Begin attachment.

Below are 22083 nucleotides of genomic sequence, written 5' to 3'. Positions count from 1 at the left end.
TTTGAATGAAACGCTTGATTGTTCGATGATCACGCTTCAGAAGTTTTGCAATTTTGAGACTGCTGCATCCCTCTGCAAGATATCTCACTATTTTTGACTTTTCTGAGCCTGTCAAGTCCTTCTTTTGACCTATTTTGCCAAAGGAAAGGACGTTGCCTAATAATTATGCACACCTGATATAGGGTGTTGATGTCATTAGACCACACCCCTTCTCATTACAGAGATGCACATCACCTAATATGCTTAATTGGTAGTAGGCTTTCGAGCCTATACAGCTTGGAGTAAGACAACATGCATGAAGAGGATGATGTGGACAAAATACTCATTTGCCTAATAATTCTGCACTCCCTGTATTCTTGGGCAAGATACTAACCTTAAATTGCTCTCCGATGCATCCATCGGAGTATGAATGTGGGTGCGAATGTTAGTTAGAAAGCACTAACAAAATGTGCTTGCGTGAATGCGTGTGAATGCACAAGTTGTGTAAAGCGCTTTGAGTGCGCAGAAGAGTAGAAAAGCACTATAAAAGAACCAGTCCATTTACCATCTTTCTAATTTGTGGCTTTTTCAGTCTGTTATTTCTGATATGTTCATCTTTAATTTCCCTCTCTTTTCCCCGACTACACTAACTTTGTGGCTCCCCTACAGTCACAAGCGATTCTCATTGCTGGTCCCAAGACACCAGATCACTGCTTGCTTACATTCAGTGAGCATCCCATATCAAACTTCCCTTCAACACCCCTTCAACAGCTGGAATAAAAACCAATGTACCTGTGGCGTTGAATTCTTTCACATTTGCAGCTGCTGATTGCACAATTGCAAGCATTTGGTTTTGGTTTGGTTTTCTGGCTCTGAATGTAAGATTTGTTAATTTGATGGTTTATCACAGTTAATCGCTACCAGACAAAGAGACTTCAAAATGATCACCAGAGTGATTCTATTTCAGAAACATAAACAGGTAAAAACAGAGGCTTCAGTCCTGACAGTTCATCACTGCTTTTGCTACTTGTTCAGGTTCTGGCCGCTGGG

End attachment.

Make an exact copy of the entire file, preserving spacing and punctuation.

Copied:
Below are 22083 nucleotides of genomic sequence, written 5' to 3'. Positions count from 1 at the left end.
TTTGAATGAAACGCTTGATTGTTCGATGATCACGCTTCAGAAGTTTTGCAATTTTGAGACTGCTGCATCCCTCTGCAAGATATCTCACTATTTTTGACTTTTCTGAGCCTGTCAAGTCCTTCTTTTGACCTATTTTGCCAAAGGAAAGGACGTTGCCTAATAATTATGCACACCTGATATAGGGTGTTGATGTCATTAGACCACACCCCTTCTCATTACAGAGATGCACATCACCTAATATGCTTAATTGGTAGTAGGCTTTCGAGCCTATACAGCTTGGAGTAAGACAACATGCATGAAGAGGATGATGTGGACAAAATACTCATTTGCCTAATAATTCTGCACTCCCTGTATTCTTGGGCAAGATACTAACCTTAAATTGCTCTCCGATGCATCCATCGGAGTATGAATGTGGGTGCGAATGTTAGTTAGAAAGCACTAACAAAATGTGCTTGCGTGAATGCGTGTGAATGCACAAGTTGTGTAAAGCGCTTTGAGTGCGCAGAAGAGTAGAAAAGCACTATAAAAGAACCAGTCCATTTACCATCTTTCTAATTTGTGGCTTTTTCAGTCTGTTATTTCTGATATGTTCATCTTTAATTTCCCTCTCTTTTCCCCGACTACACTAACTTTGTGGCTCCCCTACAGTCACAAGCGATTCTCATTGCTGGTCCCAAGACACCAGATCACTGCTTGCTTACATTCAGTGAGCATCCCATATCAAACTTCCCTTCAACACCCCTTCAACAGCTGGAATAAAAACCAATGTACCTGTGGCGTTGAATTCTTTCACATTTGCAGCTGCTGATTGCACAATTGCAAGCATTTGGTTTTGGTTTGGTTTTCTGGCTCTGAATGTAAGATTTGTTAATTTGATGGTTTATCACAGTTAATCGCTACCAGACAAAGAGACTTCAAAATGATCACCAGAGTGATTCTATTTCAGAAACATAAACAGGTAAAAACAGAGGCTTCAGTCCTGACAGTTCATCACTGCTTTTGCTACTTGTTCAGGTTCTGGCCGCTGGG